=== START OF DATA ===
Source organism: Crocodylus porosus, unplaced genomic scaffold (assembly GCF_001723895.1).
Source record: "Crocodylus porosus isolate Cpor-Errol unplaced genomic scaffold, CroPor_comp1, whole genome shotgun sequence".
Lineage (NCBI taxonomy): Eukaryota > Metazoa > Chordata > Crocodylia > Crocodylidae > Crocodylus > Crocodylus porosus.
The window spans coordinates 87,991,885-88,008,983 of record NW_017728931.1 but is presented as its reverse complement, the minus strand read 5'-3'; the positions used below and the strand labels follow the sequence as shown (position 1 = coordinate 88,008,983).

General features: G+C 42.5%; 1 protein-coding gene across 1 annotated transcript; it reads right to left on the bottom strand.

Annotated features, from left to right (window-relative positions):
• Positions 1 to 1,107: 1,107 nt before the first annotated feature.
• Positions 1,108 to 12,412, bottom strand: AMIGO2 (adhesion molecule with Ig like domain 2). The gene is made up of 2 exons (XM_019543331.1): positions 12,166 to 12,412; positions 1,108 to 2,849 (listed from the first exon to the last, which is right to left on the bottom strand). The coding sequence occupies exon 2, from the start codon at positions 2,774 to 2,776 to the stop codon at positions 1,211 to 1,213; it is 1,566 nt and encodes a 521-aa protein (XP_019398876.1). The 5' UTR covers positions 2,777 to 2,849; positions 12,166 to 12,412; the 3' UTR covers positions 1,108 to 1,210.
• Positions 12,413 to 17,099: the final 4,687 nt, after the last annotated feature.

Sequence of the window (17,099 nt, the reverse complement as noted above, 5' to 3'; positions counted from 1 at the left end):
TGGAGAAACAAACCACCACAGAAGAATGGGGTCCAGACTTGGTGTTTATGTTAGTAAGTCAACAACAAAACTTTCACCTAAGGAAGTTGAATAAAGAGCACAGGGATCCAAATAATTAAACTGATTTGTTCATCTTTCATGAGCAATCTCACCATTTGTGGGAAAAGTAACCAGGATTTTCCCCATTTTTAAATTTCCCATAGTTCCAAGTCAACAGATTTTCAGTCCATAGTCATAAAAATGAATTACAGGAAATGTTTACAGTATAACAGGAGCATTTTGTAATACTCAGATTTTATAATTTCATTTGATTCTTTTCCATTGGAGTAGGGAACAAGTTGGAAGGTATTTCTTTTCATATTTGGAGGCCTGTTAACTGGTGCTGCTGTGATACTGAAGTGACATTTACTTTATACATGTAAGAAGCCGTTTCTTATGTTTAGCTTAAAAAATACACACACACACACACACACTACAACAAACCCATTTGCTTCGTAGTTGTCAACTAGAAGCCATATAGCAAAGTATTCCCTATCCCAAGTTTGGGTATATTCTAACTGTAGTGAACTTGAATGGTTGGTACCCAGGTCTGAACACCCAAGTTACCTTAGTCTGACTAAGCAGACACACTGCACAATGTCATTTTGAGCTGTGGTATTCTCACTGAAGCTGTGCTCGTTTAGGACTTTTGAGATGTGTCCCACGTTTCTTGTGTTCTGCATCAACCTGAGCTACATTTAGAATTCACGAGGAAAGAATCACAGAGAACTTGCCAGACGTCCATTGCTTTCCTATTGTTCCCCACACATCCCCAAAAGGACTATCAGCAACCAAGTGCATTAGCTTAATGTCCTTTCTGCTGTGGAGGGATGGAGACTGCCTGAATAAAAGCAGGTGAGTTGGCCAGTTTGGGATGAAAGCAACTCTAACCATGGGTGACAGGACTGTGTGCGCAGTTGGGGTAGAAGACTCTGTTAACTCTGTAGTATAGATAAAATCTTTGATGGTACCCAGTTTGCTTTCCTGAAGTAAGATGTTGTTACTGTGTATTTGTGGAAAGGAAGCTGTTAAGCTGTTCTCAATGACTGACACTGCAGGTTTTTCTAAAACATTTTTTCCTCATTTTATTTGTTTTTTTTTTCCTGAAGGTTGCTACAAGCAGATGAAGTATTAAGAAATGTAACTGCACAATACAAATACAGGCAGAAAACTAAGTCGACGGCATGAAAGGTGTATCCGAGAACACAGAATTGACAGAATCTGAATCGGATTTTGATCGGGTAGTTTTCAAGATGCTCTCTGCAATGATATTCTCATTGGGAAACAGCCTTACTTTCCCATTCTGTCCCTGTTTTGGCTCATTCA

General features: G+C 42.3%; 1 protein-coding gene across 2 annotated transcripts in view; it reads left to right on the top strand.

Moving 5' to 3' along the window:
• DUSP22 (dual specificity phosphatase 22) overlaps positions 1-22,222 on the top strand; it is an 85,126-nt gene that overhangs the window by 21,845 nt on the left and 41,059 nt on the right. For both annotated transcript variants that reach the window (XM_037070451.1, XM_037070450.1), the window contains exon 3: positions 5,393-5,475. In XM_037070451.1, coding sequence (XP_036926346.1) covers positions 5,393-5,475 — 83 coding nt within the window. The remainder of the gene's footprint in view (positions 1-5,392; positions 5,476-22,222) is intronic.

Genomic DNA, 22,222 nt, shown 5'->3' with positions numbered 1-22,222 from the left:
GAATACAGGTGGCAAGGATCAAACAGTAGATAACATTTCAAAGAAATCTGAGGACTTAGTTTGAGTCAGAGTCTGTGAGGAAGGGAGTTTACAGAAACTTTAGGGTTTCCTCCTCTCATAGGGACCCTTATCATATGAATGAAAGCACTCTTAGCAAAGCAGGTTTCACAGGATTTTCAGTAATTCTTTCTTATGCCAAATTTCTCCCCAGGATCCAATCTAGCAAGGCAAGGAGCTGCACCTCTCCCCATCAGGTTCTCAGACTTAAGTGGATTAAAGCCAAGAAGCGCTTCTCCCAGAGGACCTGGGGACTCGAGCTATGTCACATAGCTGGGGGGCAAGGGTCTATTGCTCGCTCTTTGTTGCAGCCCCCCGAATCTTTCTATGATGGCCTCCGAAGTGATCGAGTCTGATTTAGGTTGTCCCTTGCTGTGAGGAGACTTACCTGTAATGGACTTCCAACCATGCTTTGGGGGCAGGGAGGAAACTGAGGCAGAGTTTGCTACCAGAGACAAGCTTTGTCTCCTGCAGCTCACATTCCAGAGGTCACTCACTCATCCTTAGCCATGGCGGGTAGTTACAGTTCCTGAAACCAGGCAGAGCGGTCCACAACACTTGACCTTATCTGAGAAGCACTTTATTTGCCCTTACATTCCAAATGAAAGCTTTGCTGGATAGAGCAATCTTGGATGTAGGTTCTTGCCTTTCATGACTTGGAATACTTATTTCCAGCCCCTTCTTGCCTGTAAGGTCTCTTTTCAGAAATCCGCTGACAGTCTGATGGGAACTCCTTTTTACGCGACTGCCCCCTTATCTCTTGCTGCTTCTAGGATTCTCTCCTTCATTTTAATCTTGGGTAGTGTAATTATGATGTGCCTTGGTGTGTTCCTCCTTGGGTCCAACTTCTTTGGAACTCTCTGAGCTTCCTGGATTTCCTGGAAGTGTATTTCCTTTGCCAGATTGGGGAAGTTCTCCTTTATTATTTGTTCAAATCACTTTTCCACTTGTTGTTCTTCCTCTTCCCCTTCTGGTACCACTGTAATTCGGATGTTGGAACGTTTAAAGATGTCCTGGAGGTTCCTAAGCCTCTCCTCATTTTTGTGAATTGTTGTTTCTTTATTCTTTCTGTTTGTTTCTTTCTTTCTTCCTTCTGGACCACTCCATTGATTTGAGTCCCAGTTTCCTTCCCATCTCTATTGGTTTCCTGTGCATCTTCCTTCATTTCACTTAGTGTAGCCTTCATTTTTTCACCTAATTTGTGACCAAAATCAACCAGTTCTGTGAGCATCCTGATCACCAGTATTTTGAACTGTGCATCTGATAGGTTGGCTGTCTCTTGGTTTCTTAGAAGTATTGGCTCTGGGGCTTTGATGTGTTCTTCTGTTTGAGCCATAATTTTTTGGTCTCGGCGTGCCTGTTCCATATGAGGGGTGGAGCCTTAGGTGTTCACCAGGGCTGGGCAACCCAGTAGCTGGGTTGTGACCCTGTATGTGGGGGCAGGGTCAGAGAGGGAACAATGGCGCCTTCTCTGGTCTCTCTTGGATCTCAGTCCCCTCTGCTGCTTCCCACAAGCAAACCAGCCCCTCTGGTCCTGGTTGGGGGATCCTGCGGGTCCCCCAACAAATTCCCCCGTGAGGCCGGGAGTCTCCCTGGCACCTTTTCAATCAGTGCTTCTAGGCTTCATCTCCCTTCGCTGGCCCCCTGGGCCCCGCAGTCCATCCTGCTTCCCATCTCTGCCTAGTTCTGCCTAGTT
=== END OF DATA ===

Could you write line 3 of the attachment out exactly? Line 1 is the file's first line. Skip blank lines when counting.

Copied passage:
Lineage (NCBI taxonomy): Eukaryota > Metazoa > Chordata > Crocodylia > Crocodylidae > Crocodylus > Crocodylus porosus.